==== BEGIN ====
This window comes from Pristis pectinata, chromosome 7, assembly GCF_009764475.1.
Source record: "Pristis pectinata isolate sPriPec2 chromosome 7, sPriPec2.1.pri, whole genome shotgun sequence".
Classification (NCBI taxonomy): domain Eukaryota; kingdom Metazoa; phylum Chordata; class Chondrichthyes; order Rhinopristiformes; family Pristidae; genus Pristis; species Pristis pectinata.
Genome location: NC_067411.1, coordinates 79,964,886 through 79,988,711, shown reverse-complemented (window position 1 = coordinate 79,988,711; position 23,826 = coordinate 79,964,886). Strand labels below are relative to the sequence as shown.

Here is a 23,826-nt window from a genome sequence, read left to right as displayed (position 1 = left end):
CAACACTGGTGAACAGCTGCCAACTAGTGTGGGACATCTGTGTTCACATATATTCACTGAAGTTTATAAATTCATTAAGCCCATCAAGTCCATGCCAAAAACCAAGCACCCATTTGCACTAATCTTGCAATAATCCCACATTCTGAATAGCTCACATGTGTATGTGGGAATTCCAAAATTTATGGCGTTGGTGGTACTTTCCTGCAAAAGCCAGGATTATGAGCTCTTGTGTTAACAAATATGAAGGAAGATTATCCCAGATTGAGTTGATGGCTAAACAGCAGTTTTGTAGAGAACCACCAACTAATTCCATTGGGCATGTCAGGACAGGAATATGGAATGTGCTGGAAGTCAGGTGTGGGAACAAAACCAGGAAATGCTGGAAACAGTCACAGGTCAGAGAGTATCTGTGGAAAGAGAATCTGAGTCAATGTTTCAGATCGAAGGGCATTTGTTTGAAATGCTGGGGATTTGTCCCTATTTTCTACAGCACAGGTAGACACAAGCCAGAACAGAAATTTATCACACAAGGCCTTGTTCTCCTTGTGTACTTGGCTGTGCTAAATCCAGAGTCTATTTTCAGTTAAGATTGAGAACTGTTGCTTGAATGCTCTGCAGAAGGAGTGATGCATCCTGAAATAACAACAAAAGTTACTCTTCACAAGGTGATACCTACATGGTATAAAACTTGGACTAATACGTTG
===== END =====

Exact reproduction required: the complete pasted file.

This window comes from Pristis pectinata, chromosome 7, assembly GCF_009764475.1.
Source record: "Pristis pectinata isolate sPriPec2 chromosome 7, sPriPec2.1.pri, whole genome shotgun sequence".
Classification (NCBI taxonomy): domain Eukaryota; kingdom Metazoa; phylum Chordata; class Chondrichthyes; order Rhinopristiformes; family Pristidae; genus Pristis; species Pristis pectinata.
Genome location: NC_067411.1, coordinates 79,964,886 through 79,988,711, shown reverse-complemented (window position 1 = coordinate 79,988,711; position 23,826 = coordinate 79,964,886). Strand labels below are relative to the sequence as shown.

Here is a 23,826-nt window from a genome sequence, read left to right as displayed (position 1 = left end):
CAACACTGGTGAACAGCTGCCAACTAGTGTGGGACATCTGTGTTCACATATATTCACTGAAGTTTATAAATTCATTAAGCCCATCAAGTCCATGCCAAAAACCAAGCACCCATTTGCACTAATCTTGCAATAATCCCACATTCTGAATAGCTCACATGTGTATGTGGGAATTCCAAAATTTATGGCGTTGGTGGTACTTTCCTGCAAAAGCCAGGATTATGAGCTCTTGTGTTAACAAATATGAAGGAAGATTATCCCAGATTGAGTTGATGGCTAAACAGCAGTTTTGTAGAGAACCACCAACTAATTCCATTGGGCATGTCAGGACAGGAATATGGAATGTGCTGGAAGTCAGGTGTGGGAACAAAACCAGGAAATGCTGGAAACAGTCACAGGTCAGAGAGTATCTGTGGAAAGAGAATCTGAGTCAATGTTTCAGATCGAAGGGCATTTGTTTGAAATGCTGGGGATTTGTCCCTATTTTCTACAGCACAGGTAGACACAAGCCAGAACAGAAATTTATCACACAAGGCCTTGTTCTCCTTGTGTACTTGGCTGTGCTAAATCCAGAGTCTATTTTCAGTTAAGATTGAGAACTGTTGCTTGAATGCTCTGCAGAAGGAGTGATGCATCCTGAAATAACAACAAAAGTTACTCTTCACAAGGTGATACCTACATGGTATAAAACTTGGACTAATACGTTG